By Cara Lombardo 

Canadian Pacific Railway Ltd. said Thursday it won't increase its takeover offer for Kansas City Southern, betting recent setbacks for a higher offer from a rival make sweetening the bid unnecessary.

It is now up to Kansas City Southern to decide whether to go with a roughly $30 billion offer from Canadian National Railway Co. and abandon a $25 billion deal it already agreed to with Canadian Pacific. While Canadian Pacific has already received a key early nod from the Surface Transportation Board, the panel, which regulates railroads in the U.S., indicated this week that it needs more details before ruling on Canadian National's offer.

Canadian Pacific had until later Thursday to alter its bid or hold steady after Canadian National took the lead in the race to acquire Kansas City Southern last week, when the U.S. railroad declared the higher bid was likely to lead to a better deal.

That declaration came after Canadian National agreed last week to add more stock to its proposal and cover the $700 million breakup fee Kansas City Southern would owe Canadian Pacific for walking away from their existing merger agreement.

Either deal would involve a two-step process. First, a voting trust would acquire Kansas City Southern shares and, assuming necessary approvals are received, whichever companies would then merge. Both the use of a trust and the merger itself need approval from the STB, which requires major railroad combinations to be in the public interest and enhance competition.

While the STB already approved a voting trust as part of Canadian Pacific's deal, it said last week that it was denying Canadian National's request for now, without prejudice, since no formal merger agreement had yet been filed. But language in the decision also suggested the board would be more cautious in granting a trust to Canadian National.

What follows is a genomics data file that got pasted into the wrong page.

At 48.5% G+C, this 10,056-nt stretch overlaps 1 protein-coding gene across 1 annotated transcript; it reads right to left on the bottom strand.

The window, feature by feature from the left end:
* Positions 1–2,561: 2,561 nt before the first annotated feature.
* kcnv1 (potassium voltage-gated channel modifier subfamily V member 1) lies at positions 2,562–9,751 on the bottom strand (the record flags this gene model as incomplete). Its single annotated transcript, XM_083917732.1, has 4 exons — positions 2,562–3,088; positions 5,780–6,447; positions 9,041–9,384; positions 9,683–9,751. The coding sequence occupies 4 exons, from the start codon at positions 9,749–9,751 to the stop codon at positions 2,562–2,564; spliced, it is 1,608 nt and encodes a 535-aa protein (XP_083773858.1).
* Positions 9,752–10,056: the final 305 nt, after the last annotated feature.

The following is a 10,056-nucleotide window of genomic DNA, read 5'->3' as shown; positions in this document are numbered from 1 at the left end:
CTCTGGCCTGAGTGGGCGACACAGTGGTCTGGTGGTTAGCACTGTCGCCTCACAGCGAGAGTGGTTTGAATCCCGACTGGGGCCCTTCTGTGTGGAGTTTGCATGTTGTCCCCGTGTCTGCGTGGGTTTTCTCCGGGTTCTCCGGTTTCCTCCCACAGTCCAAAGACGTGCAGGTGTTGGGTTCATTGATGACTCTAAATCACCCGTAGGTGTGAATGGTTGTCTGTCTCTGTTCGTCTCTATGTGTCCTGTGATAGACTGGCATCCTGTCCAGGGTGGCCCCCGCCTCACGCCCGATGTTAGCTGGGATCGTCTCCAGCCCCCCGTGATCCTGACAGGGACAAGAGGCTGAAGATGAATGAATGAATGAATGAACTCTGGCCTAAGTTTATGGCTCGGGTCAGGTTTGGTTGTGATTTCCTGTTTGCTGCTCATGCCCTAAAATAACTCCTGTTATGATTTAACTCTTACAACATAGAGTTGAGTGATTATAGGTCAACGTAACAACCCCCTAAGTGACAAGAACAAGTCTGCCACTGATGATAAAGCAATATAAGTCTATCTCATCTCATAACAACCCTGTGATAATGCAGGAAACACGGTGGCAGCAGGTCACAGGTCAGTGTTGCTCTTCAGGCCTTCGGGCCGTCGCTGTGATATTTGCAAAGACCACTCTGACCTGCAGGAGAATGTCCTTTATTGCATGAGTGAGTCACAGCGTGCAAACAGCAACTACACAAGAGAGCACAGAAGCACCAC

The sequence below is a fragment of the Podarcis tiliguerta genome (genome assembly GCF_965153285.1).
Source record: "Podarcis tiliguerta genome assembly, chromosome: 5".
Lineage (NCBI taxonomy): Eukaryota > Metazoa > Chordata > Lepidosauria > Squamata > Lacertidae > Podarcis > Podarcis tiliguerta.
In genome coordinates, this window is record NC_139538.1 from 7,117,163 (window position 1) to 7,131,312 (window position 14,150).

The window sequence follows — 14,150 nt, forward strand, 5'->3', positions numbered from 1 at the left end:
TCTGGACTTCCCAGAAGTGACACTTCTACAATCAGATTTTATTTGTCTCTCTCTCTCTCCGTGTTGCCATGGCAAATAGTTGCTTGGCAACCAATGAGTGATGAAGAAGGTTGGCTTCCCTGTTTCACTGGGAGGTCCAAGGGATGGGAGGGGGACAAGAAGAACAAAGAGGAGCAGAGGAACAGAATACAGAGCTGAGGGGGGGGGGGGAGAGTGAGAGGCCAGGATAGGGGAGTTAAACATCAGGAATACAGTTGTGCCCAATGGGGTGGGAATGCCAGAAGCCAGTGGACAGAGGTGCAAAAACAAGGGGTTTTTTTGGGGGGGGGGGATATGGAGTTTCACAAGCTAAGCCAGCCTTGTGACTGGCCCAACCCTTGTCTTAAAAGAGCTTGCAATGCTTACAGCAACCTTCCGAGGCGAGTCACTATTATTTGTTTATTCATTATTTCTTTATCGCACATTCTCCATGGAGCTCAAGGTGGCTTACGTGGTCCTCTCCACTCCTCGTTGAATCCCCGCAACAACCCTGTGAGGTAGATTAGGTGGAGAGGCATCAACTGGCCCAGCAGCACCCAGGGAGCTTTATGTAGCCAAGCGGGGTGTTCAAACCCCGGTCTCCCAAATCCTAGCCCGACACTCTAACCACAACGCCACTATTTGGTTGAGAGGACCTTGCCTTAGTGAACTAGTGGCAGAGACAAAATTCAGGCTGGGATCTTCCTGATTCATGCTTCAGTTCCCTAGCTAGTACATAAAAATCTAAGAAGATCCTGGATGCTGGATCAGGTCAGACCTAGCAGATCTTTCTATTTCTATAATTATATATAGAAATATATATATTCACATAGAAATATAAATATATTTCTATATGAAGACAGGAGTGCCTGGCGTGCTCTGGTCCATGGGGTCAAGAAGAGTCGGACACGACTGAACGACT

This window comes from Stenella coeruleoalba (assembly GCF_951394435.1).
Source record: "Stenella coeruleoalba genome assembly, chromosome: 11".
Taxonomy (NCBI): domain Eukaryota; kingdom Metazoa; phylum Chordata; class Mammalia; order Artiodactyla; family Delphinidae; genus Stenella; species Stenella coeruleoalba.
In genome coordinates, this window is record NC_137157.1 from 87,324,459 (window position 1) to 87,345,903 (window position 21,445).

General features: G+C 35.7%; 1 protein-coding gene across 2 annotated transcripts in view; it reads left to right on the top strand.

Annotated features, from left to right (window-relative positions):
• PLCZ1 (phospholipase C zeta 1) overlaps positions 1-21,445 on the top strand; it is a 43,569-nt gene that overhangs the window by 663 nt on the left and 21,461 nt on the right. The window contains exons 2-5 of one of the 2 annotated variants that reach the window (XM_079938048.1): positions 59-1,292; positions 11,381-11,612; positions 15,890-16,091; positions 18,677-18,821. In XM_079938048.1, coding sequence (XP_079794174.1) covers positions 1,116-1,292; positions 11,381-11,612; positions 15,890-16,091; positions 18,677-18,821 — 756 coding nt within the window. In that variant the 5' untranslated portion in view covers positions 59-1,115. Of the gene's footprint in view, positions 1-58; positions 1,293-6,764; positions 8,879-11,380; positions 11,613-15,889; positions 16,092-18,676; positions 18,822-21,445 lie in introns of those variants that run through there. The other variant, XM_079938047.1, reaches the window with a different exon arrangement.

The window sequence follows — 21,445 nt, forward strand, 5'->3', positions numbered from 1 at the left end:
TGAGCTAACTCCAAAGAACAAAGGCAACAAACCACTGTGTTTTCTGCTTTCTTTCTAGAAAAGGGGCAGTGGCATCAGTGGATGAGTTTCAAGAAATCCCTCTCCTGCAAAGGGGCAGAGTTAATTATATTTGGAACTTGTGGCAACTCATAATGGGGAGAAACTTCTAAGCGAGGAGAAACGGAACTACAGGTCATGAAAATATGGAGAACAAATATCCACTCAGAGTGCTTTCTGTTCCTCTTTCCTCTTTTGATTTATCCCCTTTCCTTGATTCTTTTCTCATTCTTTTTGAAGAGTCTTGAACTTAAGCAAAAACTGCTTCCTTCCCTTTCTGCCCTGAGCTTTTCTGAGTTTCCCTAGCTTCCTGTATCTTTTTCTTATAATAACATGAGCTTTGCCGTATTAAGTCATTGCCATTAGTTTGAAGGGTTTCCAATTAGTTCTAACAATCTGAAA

Should Kansas City Southern ultimately spurn Canadian Pacific in favor of Canadian National, it is expected Canadian National would refile its request with the Surface Transportation Board.

In its announcement Thursday, Canadian Pacific pointed to comments the Justice Department filed with the STB saying the CN proposal raises competition concerns that should prohibit the company from using a trust. And on Tuesday, TCI Fund Management Ltd., which holds a roughly 3% Canadian National stake and more than 8% of Canadian Pacific, urged CN to drop its bid to avoid the risk of the trust not being approved. Canadian National's largest shareholder, Cascade Investments LLC, has said it supports the bid.

Canadian Pacific had agreed in March to pay $275 a share -- 0.489 of its shares and $90 in cash -- or about $25 billion. Canadian National's latest bid is worth $325 a share, with each share of Kansas City Southern receiving $200 in cash and 1.129 shares of Canadian National stock.

Write to Cara Lombardo at cara.lombardo@wsj.com

 

(END) Dow Jones Newswires

May 20, 2021 09:51 ET (13:51 GMT)

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